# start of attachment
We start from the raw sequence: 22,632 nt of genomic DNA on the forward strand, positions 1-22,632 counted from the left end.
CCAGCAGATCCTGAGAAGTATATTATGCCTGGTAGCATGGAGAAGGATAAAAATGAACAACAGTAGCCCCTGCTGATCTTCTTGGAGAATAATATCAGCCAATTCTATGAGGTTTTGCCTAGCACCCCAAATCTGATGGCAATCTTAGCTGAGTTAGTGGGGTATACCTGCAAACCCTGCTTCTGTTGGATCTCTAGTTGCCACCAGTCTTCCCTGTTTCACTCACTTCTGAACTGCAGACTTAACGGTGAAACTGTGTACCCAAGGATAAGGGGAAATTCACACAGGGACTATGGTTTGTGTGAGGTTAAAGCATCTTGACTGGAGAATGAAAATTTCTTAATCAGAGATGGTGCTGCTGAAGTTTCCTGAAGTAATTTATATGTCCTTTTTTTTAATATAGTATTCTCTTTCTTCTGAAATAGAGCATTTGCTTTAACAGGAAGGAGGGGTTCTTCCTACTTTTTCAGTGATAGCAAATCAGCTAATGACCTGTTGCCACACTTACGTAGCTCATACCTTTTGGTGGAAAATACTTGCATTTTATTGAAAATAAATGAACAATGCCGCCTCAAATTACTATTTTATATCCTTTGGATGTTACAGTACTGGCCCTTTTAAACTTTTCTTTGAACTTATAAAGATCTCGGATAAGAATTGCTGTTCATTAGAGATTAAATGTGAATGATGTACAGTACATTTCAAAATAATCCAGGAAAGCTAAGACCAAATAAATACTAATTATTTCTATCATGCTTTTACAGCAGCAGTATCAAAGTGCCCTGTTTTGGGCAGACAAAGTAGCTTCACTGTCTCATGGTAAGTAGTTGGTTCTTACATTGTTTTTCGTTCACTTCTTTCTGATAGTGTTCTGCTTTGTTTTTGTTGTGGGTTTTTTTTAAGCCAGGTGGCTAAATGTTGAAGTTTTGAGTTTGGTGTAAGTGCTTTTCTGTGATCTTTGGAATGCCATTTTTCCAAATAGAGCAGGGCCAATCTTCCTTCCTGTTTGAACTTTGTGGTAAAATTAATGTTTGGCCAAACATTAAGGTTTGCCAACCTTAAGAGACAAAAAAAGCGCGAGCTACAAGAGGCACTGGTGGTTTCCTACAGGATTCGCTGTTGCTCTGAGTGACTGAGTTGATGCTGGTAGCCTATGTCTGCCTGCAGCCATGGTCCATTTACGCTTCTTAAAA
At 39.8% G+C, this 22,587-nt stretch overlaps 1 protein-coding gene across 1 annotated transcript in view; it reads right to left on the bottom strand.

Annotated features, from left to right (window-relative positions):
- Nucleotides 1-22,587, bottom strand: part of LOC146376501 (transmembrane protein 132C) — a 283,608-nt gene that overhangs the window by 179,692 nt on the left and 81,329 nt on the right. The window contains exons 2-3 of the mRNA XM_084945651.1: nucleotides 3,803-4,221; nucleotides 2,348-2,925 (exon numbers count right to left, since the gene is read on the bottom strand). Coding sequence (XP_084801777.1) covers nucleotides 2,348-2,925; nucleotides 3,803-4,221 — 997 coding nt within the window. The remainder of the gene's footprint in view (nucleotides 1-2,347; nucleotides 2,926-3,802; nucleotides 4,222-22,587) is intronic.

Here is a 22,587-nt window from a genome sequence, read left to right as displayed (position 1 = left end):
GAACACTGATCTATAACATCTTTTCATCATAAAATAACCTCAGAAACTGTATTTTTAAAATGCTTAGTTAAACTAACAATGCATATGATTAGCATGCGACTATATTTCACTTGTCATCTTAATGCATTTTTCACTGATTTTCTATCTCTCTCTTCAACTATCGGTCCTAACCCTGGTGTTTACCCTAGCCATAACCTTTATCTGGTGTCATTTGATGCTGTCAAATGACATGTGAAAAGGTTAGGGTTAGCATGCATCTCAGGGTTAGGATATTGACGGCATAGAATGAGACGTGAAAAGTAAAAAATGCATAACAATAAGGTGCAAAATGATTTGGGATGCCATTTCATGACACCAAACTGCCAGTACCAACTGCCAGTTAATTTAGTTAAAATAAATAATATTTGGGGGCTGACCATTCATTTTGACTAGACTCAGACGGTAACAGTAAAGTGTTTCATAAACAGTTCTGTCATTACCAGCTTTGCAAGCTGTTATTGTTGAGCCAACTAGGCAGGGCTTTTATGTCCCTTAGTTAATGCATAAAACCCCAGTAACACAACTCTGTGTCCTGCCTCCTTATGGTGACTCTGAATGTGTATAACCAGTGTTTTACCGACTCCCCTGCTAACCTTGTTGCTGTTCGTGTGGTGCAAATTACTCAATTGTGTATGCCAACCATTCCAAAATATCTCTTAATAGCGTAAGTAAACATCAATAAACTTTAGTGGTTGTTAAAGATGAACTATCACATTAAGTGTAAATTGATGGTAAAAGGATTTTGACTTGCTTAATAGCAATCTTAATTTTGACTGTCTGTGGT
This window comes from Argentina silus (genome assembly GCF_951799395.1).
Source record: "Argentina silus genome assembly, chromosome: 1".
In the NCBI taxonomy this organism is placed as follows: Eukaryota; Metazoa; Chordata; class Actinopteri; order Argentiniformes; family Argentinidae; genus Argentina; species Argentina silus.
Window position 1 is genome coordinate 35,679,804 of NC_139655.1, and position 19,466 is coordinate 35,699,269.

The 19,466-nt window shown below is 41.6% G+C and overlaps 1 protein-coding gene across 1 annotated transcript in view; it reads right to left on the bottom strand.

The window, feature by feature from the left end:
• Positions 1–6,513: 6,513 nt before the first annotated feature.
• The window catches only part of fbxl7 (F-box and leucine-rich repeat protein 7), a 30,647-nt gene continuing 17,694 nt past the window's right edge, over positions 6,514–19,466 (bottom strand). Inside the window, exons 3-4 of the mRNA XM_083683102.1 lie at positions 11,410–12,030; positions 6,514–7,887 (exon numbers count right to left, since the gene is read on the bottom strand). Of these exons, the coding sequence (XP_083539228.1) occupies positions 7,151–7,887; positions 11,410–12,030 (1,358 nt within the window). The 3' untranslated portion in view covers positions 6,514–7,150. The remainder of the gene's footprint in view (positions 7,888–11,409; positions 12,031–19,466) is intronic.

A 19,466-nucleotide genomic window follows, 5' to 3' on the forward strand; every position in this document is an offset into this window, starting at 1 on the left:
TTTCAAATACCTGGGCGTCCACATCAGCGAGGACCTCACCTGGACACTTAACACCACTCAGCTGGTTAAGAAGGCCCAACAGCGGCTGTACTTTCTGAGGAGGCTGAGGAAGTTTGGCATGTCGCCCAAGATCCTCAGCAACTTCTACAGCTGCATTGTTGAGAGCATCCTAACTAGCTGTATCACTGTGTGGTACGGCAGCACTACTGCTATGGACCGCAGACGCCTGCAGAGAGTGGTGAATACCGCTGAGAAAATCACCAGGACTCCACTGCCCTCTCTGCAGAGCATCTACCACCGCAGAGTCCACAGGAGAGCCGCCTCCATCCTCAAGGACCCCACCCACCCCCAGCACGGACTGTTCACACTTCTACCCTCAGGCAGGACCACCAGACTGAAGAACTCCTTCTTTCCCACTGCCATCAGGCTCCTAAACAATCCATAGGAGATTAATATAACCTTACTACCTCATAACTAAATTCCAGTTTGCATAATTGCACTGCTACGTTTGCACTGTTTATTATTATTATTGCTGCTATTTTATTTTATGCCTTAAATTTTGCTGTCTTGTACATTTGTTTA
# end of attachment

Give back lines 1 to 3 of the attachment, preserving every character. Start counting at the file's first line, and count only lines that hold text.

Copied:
We start from the raw sequence: 22,632 nt of genomic DNA on the forward strand, positions 1-22,632 counted from the left end.
CCAGCAGATCCTGAGAAGTATATTATGCCTGGTAGCATGGAGAAGGATAAAAATGAACAACAGTAGCCCCTGCTGATCTTCTTGGAGAATAATATCAGCCAATTCTATGAGGTTTTGCCTAGCACCCCAAATCTGATGGCAATCTTAGCTGAGTTAGTGGGGTATACCTGCAAACCCTGCTTCTGTTGGATCTCTAGTTGCCACCAGTCTTCCCTGTTTCACTCACTTCTGAACTGCAGACTTAACGGTGAAACTGTGTACCCAAGGATAAGGGGAAATTCACACAGGGACTATGGTTTGTGTGAGGTTAAAGCATCTTGACTGGAGAATGAAAATTTCTTAATCAGAGATGGTGCTGCTGAAGTTTCCTGAAGTAATTTATATGTCCTTTTTTTTAATATAGTATTCTCTTTCTTCTGAAATAGAGCATTTGCTTTAACAGGAAGGAGGGGTTCTTCCTACTTTTTCAGTGATAGCAAATCAGCTAATGACCTGTTGCCACACTTACGTAGCTCATACCTTTTGGTGGAAAATACTTGCATTTTATTGAAAATAAATGAACAATGCCGCCTCAAATTACTATTTTATATCCTTTGGATGTTACAGTACTGGCCCTTTTAAACTTTTCTTTGAACTTATAAAGATCTCGGATAAGAATTGCTGTTCATTAGAGATTAAATGTGAATGATGTACAGTACATTTCAAAATAATCCAGGAAAGCTAAGACCAAATAAATACTAATTATTTCTATCATGCTTTTACAGCAGCAGTATCAAAGTGCCCTGTTTTGGGCAGACAAAGTAGCTTCACTGTCTCATGGTAAGTAGTTGGTTCTTACATTGTTTTTCGTTCACTTCTTTCTGATAGTGTTCTGCTTTGTTTTTGTTGTGGGTTTTTTTTAAGCCAGGTGGCTAAATGTTGAAGTTTTGAGTTTGGTGTAAGTGCTTTTCTGTGATCTTTGGAATGCCATTTTTCCAAATAGAGCAGGGCCAATCTTCCTTCCTGTTTGAACTTTGTGGTAAAATTAATGTTTGGCCAAACATTAAGGTTTGCCAACCTTAAGAGACAAAAAAAGCGCGAGCTACAAGAGGCACTGGTGGTTTCCTACAGGATTCGCTGTTGCTCTGAGTGACTGAGTTGATGCTGGTAGCCTATGTCTGCCTGCAGCCATGGTCCATTTACGCTTCTTAAAA
At 39.8% G+C, this 22,587-nt stretch overlaps 1 protein-coding gene across 1 annotated transcript in view; it reads right to left on the bottom strand.